I calmly tell him that what he is doing is not right and turn away. He becomes silent. That pathetic cry is stilled.

As I walk back I ask myself did I have any right to judge someone who was seeking help. Suppose he was really seeking help for his sick son? Suppose he becomes silent and goes away when he realises that people are taking him for a drug addict?

Strangers and close ones

I am again having my cigarette and tea at one of the tea shops near SBI, Dhakuria. From the corner of the left eye I catch a glimpse of an apple green silk sari. 'Exactly like the one my wife has,' I tell myself.

It is my wife.

It is strange to watch ones own wife, with whom one has shared twenty-five years, as one watches a stranger. She is tense and anxious to get somewhere in connection with her work as a direct selling agent of skin care products. A minibus appears and hesitates hoping to get some more passengers. She walks up to it. Does she ask the conductor something? The exchange doesn't seem to be satisfactory. I am concerned. I have seen her only at home as a girl who needs a lot of care. The smallest irritant upsets her. (If only I had noticed the warning before I had married her, 'Fragile! Handle with care.') And here she is out in the city. But I regain myself. I know she is adequately capable of looking after herself with that tongue of hers.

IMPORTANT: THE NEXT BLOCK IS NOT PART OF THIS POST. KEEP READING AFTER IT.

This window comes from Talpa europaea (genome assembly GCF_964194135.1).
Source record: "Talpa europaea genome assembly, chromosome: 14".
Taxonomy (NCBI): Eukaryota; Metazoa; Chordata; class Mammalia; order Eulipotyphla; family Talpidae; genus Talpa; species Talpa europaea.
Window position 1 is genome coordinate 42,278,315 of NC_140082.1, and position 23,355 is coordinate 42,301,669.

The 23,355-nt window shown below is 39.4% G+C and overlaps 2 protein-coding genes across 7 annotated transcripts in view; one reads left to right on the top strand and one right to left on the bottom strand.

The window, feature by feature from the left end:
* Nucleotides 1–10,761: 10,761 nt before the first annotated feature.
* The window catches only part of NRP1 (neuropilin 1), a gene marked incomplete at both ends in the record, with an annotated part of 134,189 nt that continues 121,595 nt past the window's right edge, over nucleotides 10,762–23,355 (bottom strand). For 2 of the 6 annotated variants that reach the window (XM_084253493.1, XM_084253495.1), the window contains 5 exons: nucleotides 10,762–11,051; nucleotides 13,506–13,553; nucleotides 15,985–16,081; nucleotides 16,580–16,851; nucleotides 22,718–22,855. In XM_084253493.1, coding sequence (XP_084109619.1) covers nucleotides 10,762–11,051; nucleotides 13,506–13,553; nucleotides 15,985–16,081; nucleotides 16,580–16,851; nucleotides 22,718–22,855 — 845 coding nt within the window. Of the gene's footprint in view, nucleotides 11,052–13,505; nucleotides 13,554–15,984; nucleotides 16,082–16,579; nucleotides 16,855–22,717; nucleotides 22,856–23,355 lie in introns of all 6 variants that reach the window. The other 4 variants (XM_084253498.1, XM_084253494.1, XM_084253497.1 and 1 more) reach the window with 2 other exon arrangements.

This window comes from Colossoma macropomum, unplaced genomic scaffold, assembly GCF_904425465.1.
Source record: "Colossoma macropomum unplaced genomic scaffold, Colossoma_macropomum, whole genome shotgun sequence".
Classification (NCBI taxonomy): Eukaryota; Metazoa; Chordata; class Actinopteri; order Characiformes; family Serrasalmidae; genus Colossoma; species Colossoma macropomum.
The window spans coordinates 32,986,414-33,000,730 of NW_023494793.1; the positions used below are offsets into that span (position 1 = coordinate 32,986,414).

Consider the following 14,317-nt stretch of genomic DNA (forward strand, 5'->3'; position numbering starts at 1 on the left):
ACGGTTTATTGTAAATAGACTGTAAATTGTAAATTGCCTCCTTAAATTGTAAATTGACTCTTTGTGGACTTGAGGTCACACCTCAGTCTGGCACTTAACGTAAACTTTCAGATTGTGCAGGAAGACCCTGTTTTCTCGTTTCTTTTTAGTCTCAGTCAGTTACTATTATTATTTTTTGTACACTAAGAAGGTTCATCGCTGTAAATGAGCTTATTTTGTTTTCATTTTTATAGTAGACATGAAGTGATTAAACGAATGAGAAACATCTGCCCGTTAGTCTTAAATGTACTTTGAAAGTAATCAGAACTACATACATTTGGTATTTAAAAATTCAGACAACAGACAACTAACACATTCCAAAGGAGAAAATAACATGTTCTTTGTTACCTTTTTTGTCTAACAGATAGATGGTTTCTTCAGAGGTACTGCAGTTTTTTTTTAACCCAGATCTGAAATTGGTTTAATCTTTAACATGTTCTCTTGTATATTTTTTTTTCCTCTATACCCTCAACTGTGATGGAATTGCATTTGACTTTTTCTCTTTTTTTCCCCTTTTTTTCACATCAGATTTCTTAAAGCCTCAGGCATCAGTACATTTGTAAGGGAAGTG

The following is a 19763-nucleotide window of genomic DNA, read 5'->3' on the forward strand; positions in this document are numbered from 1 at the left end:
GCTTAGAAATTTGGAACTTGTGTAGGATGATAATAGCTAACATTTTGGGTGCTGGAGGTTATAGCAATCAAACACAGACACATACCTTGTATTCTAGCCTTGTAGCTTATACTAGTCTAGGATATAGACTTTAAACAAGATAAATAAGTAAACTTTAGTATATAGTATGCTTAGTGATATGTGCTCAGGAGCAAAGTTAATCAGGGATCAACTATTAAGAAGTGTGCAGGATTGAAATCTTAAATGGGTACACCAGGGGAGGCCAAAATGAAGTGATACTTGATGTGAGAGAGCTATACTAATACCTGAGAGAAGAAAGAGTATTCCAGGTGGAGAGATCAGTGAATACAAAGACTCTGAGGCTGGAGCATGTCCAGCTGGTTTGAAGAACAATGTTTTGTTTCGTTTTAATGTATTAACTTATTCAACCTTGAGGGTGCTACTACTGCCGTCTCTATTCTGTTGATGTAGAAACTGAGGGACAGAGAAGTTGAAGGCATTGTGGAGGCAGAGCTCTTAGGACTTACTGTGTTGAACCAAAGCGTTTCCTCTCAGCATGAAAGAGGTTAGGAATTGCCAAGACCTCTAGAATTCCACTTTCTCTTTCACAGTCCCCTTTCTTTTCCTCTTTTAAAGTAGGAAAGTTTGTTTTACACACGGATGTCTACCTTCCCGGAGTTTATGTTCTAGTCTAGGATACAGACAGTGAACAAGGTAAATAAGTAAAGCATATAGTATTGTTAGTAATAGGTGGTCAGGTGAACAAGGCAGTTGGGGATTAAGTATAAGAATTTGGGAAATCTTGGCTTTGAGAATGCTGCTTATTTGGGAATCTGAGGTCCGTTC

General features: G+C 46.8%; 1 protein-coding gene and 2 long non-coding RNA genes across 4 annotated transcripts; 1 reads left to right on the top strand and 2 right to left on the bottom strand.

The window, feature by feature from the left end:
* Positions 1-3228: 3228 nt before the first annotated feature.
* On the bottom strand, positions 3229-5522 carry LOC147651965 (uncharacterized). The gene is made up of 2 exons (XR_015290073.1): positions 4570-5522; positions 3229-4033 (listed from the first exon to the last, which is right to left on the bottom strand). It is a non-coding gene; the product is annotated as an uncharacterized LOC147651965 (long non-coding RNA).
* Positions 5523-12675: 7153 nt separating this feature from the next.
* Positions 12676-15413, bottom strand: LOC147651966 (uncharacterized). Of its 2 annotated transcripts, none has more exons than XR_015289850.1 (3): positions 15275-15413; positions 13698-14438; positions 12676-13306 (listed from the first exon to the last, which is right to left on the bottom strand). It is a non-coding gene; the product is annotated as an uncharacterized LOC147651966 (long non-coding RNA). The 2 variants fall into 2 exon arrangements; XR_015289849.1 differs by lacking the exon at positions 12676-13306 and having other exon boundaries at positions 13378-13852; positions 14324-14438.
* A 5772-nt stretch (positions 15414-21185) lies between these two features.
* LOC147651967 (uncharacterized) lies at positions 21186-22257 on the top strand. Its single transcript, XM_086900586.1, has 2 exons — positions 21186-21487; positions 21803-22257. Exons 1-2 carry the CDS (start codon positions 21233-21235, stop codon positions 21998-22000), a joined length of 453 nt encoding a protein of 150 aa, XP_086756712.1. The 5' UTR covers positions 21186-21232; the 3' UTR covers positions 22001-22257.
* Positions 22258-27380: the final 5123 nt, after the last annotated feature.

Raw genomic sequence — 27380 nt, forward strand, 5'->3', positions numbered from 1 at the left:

Monday, November 24, 2008


Just before where the Dhakuria flyover over the railway tracks touches down at Dhakuria, on the left side of the road going towards Jadavpur, a row of taxis sit on the taxi stand set up by the Party next to the bridge ahead of the 47A bus-stand. That place was a conventional pee-pot for long. After thirty years someone decided to set up a paid-toilet sort of a thing. But even that hasn’t sorted out the problem for Kolkatans who are so averse to walking a few steps (they must have a bus-stop every hundred/hundred fifty yards).

A road runs parallel to the bridge from Dhakuria station road. Along the pavement there is a row of tea-shops. I am having tea and a cigarette on a bench this glorious, blessed, quiet November late morning. I see a dignified old man (could have been a government officer or an officer in a PSU), nearing eighty, in old clothes though not faded, watering the remote rear tyre of a yellow Ambassador taxi.

Nothing wrong with that, except that he is half turned to the street to see whether anyone is watching him. I am. I see that makes him uncomfortable. I am not involved. He watches me watching him. I watch unconcerned. ‘Turn to the wall you fool,’ I tell him mentally. Then he turns around more fully to face the street as he tucks himself in, though I don’t see his pecker, only a touch of white of his unders. I see that he has done that intentionally as if to tell me ‘take that, you…’. But he is too much of a bhadrolok. That doesn’t permit him to show it to me.

* * *

I am in a queue waiting to get inside the ATM cubicle at Dhakuria SBI. High on the two sooty walls below the lone tube-light on the pipe for a cable and where the granite wall cladding ends a foot above the door level there are three or four rows of about thirty brown moths. Wings folded and all still.